One of my prized possessions, creatively, is a book written by Paul Dini and Chip Kidd called Batman: Animated which covers the history of the show and is filled with amazing photos of everything from concept art to marketing photos for Batman-branded soap. But a bit of space is devoted to the development of the idea of what Batman: The Animated Series would be, hinting at the thorough show bible that Paul Dini, Bruce Timm, and Mitch Brian put together. Basically, a show bible is a treatise on the characters, stories, tone, and plan for a tv show used to keep the studio on track as well as acting as a set of guidelines for artists and writers hired to work for the show. Somehow––and thankfully so––the show bible has gotten out there in pdf form and it is as glorious as I was hoping it would be.
Whitbrook points out in his article (which also has a link to the pdf) that the show bible takes firm stances in how the creators saw the show. Even if the show wiggled its way out of those chains a bit as it went on (you can’t not have a bat signal), its overall view of the character himself was carved from stone and rooted in change from the status quo:
One big emphasis throughout the bible is an ardent desire to tell darker Batman stories; after all, the last solo Batman TV series before this one was Batman ‘66. Like Tim Burton’s 1989 movie, The Animated Series sought to distance itself from that interpretation. Sometimes it did so subtly, with mentions like “no Bat Signal or hotline” to keep him separate from the Gotham police, or by making Robin an occasional partner rather than a full-time companion.
While the show worked its hardest to separate Batman from his previous televised iterations to make him into the brooding loner we all know and love, what Whitbrook’s article and its attached copy of the Batman: The Animated Series show bible illustrate (pardon the pun) is how something as important and groundbreaking as this show actually came together through an almost supernatural synchronicity of passionate, creative people who were willing to break the rules every now and then and try something new with, at the time, a forty year-old medium and a sixty year-old character.
Although I court a lot of pushback as soon as I say it, I feel pretty lucky to have grown up reading comic books when I did, in the early 1990s. For those with vehement dissenting positions to this opinion, I offer a truce by completely agreeing with you when you say the content of this point in comics history was rather lacking as creators felt the need to push good taste to its limits in many different ways. However, these comics were connecting with kids––with me––and while I can’t say their influence was all beneficial, they certainly stirred the imagination. With that in mind, a lot of choices made both narratively and, especially, artistically at the time are nigh inexcusable when held up against modern criteria.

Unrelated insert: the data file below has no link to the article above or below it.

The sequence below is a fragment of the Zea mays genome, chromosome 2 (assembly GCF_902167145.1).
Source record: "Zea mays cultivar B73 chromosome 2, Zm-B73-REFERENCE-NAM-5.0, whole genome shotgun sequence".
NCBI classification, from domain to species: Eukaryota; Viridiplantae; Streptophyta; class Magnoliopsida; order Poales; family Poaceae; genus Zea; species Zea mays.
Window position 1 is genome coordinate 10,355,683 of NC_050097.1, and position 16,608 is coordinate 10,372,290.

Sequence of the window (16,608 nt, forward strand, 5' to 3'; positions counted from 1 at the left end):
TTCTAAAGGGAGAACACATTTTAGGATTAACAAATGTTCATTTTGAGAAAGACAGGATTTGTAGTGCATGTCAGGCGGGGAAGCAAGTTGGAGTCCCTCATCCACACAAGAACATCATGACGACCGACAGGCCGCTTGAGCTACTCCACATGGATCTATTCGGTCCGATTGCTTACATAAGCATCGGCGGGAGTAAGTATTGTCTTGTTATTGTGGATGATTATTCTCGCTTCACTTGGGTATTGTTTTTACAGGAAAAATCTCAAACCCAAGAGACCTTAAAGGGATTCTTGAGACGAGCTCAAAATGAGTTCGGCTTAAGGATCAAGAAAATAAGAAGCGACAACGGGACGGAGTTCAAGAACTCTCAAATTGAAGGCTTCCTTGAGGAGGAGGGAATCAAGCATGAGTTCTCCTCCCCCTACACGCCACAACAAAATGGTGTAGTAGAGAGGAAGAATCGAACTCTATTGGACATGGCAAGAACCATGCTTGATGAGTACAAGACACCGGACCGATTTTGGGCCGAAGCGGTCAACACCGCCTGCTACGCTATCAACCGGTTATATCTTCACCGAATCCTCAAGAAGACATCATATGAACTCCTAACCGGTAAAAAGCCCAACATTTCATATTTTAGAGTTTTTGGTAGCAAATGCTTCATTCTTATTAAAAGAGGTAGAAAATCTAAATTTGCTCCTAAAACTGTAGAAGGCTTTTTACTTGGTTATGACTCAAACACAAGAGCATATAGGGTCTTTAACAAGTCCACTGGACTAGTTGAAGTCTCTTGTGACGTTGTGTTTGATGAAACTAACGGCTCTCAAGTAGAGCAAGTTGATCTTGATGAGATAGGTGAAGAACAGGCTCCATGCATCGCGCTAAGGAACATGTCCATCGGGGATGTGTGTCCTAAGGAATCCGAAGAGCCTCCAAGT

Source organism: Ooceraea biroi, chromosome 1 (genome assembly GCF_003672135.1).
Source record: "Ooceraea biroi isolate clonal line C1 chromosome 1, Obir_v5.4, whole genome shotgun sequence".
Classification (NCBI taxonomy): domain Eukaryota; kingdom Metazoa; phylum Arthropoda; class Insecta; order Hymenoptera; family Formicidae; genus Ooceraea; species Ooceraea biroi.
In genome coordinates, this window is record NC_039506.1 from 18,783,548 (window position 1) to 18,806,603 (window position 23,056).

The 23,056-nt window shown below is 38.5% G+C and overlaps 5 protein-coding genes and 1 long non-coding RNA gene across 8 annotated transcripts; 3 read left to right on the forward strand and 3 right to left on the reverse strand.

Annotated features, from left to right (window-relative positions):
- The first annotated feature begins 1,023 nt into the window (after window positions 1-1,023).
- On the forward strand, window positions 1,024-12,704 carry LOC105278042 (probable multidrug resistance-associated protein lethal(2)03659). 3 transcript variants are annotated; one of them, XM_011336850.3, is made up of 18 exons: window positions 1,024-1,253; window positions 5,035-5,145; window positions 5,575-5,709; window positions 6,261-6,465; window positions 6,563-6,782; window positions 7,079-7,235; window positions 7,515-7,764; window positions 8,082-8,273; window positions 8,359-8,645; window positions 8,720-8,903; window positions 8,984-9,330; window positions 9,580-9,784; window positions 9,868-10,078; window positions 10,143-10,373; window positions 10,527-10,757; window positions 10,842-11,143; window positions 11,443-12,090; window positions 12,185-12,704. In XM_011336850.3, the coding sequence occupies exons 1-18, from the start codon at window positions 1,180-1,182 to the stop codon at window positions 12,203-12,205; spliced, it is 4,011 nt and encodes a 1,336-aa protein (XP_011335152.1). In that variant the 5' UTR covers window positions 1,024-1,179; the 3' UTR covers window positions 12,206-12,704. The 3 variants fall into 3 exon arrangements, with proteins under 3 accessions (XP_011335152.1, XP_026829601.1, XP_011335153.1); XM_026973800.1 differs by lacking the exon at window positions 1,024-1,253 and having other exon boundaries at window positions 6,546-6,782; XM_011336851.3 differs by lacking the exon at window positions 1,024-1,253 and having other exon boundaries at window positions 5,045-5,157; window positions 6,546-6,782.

In light of the speculator market and the inflated sense of worth the industry had of itself at the time, for a fan the early ’90s were quite exciting in spite of all of that. It was this excitement for not only the characters, stories (what there were of those, at least), and creators that drove us back to the shops every week, but it was also the industry as a whole during this time, especially during the flashpoint formation of Image Comics. I remember the creation of Image Comics happening. I remember thinking it was really weird. I remember being really excited for it, as well. (A good documentary about the formation of Image Comics exists, called Image Revolution, that is well worth the viewing.)
As the ’90s faded away and the market crashed and Marvel went bankrupt and the industry and its fans actually had some time for critical self-reflection, Image Comics, as it had started out, became the pennant we could all point to and say, “That, right there, is what was wrong with comics in the ’90s.” In some ways, such assertions are very true. Fast-forward twenty years, though, and the “worst” in industry has become the outstanding front runner for thoughtful, challenging, and earnest comics above almost all other publishers. The about-face is astounding and couldn’t have been written better for fear of being too cliché and feel-good. But it all comes down to the principles that formed the bedrock (or badrock, harhar) of the company, as iterated by Jensen in his article:
Image had two rules: all comics were owned by their creators, and no Image creator would interfere with another’s business.
As it stands today, Image Comics is a beacon in the industry and is at the top of its game. I’m sure many people lament the 180-degree turn from its superheroic start––I experience light pangs as I think about it but shrug them off––but there’s no doubt that what Image is doing today aligns (at least in theory) with the concept that founded the company: complete independence. Because of that, Image books are bringing more attention to creators, more good to the industry, and better comics for readers, and I wouldn’t trade that for the gun-toting, veiny-muscled, blood-soaked comics of yore any day of the week.